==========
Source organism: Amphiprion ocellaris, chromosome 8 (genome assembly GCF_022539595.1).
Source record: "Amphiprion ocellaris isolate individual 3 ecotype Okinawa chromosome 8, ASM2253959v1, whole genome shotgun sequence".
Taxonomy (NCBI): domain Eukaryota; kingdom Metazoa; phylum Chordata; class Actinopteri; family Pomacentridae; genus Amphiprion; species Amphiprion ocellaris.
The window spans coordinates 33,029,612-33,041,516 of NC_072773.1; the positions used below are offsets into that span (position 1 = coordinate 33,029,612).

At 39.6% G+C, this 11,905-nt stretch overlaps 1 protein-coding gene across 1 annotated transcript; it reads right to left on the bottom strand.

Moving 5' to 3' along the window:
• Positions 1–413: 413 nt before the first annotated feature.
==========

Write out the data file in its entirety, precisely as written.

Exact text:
Source organism: Amphiprion ocellaris, chromosome 8 (genome assembly GCF_022539595.1).
Source record: "Amphiprion ocellaris isolate individual 3 ecotype Okinawa chromosome 8, ASM2253959v1, whole genome shotgun sequence".
Taxonomy (NCBI): domain Eukaryota; kingdom Metazoa; phylum Chordata; class Actinopteri; family Pomacentridae; genus Amphiprion; species Amphiprion ocellaris.
The window spans coordinates 33,029,612-33,041,516 of NC_072773.1; the positions used below are offsets into that span (position 1 = coordinate 33,029,612).

At 39.6% G+C, this 11,905-nt stretch overlaps 1 protein-coding gene across 1 annotated transcript; it reads right to left on the bottom strand.

Moving 5' to 3' along the window:
• Positions 1–413: 413 nt before the first annotated feature.